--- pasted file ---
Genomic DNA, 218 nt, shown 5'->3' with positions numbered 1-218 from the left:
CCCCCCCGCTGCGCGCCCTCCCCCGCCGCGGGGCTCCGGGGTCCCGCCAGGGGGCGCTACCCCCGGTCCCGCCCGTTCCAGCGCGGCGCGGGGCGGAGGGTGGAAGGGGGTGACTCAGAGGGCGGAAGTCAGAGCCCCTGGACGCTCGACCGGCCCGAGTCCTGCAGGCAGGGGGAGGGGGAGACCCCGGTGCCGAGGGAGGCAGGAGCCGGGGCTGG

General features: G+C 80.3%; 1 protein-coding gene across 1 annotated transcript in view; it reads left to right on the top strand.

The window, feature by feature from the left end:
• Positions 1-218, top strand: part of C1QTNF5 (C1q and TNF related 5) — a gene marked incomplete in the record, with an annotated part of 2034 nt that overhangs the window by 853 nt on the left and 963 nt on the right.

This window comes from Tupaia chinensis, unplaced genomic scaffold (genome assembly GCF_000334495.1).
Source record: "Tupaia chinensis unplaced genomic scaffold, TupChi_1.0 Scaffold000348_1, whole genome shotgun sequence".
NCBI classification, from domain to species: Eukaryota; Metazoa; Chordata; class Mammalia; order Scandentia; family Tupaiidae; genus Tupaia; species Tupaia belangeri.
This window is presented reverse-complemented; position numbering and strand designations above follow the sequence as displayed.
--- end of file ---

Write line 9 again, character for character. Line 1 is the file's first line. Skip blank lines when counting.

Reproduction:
This window is presented reverse-complemented; position numbering and strand designations above follow the sequence as displayed.